Wednesday, June 13, 2012

Love like Twilight

We all have been there. One day we are having romantic dinners for two and the next day we are wandering down the frozen food aisle looking at Lean Cuisine for one. It sucks! Come on…I hear a deep sigh from the wounded…those memories haunt us and inspire us to keep looking for “ the one.”

We are the happiest when we are in love and for most it doesn’t come easy. How many times do we try to get it right? Don’t ask me because I’ll be embarrassed! Very few get it right the first time. I’m going to self diagnose here, something that I have gotten better at in my old age.

Our first concept of love comes from our family, but mine never were openly demonstrative in that department. Sure, my mother took good care of us and my dad worked hard to provide for us all. I was the oldest of six girls. That’s right, six! My parents never showed open affection to each other or to us. I never saw them hug, kiss or even hold hands. They were shy, reserved and quiet and I was also like that in my early years. I yearned though for the affection of just hearing someone say I love you.

So, I first found love in the form of a small wiggly puppy. Yep, my first love was dogs. Many times they were my only friends. You can always love just one more dog! Whenever I have lost a beloved pet I tell myself I don’t want another one, but have I only loved one dog? Of course not, I’ve had many and I’ve loved them all.

My second love was teen idols! I’m sorry, but I have to be honest here. I grew up in the seventies. I’m talking about bell-bottoms, rock and roll music and Elvis.

My third concept of love was from television shows. I Love Lucy,  Leave it to Beaver, The Dick Van Dyke Show. Everyone wanted parents like that!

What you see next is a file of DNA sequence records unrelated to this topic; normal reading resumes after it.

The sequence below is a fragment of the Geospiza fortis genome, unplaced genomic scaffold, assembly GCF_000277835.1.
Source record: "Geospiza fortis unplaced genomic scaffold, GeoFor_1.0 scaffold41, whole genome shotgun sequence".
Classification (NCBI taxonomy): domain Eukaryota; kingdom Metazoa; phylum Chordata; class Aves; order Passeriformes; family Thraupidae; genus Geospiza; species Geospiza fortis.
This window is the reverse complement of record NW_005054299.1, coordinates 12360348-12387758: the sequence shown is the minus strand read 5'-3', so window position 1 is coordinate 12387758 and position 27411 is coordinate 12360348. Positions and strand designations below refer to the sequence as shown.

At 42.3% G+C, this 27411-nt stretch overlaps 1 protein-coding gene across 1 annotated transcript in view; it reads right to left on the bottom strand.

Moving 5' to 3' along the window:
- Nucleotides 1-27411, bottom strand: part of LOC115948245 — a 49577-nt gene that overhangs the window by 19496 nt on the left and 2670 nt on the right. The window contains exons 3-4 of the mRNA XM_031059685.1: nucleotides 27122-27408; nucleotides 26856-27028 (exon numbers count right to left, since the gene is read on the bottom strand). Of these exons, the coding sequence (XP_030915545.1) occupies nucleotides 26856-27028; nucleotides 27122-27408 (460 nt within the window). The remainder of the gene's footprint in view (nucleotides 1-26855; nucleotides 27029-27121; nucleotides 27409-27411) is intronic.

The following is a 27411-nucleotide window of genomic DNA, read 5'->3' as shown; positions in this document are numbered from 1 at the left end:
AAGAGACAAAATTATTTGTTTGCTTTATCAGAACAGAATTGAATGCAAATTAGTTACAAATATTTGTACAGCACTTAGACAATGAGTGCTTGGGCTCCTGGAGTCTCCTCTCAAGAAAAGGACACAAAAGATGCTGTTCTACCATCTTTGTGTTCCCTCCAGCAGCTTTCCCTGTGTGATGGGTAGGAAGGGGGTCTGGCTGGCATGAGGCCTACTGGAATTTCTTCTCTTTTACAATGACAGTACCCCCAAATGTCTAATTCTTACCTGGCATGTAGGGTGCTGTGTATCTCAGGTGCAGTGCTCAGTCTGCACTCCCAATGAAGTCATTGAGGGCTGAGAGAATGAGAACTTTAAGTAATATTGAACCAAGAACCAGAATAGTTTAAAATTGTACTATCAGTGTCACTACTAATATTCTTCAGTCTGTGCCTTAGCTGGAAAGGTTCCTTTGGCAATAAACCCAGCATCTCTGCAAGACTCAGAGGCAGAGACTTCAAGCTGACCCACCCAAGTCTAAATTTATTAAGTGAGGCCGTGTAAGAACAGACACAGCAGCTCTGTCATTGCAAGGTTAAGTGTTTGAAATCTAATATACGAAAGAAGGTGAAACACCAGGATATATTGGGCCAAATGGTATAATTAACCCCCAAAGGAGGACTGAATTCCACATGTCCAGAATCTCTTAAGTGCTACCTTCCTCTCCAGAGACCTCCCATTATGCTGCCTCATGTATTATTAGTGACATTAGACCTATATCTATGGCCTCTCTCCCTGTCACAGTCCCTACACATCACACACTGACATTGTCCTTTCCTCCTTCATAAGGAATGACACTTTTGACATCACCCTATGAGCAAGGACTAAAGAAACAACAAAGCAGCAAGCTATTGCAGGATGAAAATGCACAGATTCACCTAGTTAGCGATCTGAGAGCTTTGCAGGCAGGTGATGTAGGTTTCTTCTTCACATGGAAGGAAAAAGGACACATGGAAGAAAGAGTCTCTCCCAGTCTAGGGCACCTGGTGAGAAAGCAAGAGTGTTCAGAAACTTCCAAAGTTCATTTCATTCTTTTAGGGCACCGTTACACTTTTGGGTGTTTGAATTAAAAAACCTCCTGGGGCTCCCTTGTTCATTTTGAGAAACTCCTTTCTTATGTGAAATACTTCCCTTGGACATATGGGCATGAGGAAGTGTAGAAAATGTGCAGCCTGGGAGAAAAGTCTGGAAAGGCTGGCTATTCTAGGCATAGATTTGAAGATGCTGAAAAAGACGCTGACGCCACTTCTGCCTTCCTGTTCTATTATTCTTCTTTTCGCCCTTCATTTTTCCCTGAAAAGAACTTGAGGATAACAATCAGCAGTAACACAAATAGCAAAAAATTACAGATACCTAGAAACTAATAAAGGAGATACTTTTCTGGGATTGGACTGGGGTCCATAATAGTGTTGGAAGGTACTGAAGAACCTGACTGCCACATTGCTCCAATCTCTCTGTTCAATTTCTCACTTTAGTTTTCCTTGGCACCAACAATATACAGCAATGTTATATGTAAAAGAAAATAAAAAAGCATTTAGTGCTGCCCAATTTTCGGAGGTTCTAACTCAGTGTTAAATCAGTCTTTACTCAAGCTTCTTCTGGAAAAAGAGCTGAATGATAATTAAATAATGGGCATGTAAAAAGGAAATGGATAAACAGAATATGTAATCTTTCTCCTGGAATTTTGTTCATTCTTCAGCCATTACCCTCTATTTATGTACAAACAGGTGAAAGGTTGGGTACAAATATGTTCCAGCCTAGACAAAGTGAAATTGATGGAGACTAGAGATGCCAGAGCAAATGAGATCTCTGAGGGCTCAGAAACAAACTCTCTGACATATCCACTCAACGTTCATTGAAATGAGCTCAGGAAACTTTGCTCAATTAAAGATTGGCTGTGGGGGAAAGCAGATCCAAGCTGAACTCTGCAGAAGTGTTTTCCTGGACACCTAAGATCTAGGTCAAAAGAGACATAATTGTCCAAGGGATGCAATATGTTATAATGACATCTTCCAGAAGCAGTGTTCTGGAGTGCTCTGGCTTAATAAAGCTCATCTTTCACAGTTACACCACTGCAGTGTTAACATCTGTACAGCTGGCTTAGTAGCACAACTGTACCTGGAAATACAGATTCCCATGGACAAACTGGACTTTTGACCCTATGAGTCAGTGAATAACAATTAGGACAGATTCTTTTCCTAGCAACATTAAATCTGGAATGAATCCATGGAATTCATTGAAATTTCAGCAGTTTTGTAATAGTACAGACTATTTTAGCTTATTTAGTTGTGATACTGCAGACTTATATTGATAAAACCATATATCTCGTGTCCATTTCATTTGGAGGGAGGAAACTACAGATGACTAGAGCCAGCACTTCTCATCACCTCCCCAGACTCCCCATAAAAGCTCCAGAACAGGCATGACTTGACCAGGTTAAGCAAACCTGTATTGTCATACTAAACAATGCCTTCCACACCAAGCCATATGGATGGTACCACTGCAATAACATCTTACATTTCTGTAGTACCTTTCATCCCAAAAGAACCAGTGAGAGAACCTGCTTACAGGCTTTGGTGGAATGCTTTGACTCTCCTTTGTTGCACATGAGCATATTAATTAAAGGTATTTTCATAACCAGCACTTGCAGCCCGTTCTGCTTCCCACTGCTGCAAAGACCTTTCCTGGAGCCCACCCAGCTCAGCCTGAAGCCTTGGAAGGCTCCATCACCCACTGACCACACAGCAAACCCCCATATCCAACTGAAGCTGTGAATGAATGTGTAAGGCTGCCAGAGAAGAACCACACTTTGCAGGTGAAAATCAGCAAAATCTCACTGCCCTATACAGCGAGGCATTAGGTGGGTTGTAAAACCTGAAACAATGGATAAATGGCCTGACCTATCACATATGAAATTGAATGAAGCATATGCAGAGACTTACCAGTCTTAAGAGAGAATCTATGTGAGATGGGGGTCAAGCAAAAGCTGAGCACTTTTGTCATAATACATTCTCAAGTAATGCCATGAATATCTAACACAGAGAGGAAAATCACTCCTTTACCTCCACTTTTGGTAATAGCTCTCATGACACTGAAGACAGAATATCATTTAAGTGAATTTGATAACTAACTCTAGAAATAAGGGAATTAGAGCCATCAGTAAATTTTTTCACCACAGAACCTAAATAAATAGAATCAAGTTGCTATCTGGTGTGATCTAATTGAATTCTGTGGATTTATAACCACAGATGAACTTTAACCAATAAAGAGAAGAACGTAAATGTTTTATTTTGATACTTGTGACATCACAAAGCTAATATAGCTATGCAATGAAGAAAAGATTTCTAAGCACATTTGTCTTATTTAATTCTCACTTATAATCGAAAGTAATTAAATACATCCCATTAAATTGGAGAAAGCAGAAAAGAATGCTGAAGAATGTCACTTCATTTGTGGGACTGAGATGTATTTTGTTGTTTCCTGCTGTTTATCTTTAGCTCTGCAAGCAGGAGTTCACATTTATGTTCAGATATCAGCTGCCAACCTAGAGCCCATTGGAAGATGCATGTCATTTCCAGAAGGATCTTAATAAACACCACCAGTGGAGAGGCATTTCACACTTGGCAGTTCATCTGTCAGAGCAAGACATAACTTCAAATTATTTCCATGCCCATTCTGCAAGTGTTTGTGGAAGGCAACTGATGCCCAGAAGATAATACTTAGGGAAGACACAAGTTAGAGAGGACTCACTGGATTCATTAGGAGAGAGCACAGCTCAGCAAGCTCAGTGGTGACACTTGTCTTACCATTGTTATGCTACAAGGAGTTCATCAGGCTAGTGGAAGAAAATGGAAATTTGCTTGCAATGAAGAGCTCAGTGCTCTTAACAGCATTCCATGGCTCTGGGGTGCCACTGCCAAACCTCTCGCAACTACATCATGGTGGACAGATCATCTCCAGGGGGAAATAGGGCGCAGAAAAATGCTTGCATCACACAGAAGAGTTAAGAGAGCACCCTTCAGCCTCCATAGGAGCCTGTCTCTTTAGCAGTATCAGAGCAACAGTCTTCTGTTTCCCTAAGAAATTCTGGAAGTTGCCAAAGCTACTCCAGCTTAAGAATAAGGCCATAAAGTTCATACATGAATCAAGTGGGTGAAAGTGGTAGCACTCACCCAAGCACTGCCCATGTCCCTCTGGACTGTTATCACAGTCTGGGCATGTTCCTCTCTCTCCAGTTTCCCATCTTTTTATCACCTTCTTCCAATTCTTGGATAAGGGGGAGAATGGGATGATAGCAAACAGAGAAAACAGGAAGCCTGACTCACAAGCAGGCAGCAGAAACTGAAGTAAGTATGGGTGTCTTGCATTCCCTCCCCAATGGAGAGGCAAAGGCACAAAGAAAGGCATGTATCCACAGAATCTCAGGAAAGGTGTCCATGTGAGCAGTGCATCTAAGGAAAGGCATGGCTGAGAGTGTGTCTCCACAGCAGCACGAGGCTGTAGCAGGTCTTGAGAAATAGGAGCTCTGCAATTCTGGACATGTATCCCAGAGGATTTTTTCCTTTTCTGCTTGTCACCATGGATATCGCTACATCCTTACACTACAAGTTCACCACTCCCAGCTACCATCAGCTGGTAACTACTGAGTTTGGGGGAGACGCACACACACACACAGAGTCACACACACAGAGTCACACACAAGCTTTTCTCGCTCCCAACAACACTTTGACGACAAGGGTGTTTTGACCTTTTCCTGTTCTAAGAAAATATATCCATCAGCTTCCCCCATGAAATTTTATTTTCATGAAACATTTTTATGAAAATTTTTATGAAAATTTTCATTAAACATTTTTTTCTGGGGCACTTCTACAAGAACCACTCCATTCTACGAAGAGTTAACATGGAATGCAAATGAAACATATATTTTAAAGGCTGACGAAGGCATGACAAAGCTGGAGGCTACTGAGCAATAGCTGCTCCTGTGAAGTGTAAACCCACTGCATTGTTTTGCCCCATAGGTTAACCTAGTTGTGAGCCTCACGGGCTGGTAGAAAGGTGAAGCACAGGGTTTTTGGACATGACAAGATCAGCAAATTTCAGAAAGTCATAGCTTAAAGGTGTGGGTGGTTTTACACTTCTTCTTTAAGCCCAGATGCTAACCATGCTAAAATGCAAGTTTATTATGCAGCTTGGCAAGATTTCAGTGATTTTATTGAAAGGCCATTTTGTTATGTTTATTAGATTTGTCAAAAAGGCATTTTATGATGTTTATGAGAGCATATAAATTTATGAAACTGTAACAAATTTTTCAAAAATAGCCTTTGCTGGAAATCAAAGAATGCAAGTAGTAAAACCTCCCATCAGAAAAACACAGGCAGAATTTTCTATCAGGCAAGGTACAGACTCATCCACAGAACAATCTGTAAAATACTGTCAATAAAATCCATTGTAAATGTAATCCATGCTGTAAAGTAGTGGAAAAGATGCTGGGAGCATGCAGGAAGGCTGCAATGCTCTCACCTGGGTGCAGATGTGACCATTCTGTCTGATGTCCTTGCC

My fourth concept of love was books! Glorious, exciting, mesmerizing books! When I was in second grade my teacher took me to the library and I fell under the spell of The Little Princess, by Francis Hodgins Burnette, who also wrote The Secret Garden.

Later, I became totally spellbound by romance novels. It was Barbara Cartland, Grace Livingston Hill and currently Stephanie Meyers. Their words of romance and ideals of love spoke to my heart.

 Yes, I have read all of the Twilight books by Stephanie Meyers. Amazon deemed her book Twilight, the best book of the decade. It was kind of weird that teenage daughters and their mothers and even grandmothers all were under the Twilight spell.

What was all the fuss about? It was never about Edward or Jacob or even the real life actors for me…sorry Rob! It was the concept of a forever love. It thrilled me, lifted me and gave me back my dreams of knowing that kind of love. We all want a love like Twilight!

So much so, that I wrote my own paranormal romance called Radiance:Love after Death. Marena Jacobs was not your typical kind of heroine. She was overweight, divorced and a workaholic.
Her life is about to change one night in ways she never imagined. She fell in love with the man of her dreams after she died. ~
Something more happened to her in those seconds she passed from life to death. Waking up from a coma three months later, bits and pieces come back to her and it is more fantastic that she ever imagined…so much so, she thinks she may have lost her mind. The truth however, stands in front of her and he’s over six feet tall and not going to take no for an answer!

Author Bio:
Debra Jayne East was born the oldest of six girls in Martinsville, Virginia. For as long as she could remember, she loved to keep journals, write poetry and short stories. She researched her family tree and suddenly she understood why. Her distant relative, Violet Florence Martin was an Irish author, born in 1862, who wrote under the pen name of Martin Ross in the late 19th and early 20th
Learning about her heritage encouraged her to follow her dreams of being a writer.

Where to find me:                                  
XOXO PUBLISHING!/pages/Debra-Jayne-East/177696055623372

1 comment:

  1. Does agape love count? Sometimes there is a problem when romantic love trumps agape. At least, it was a huge problem in my life. ;-)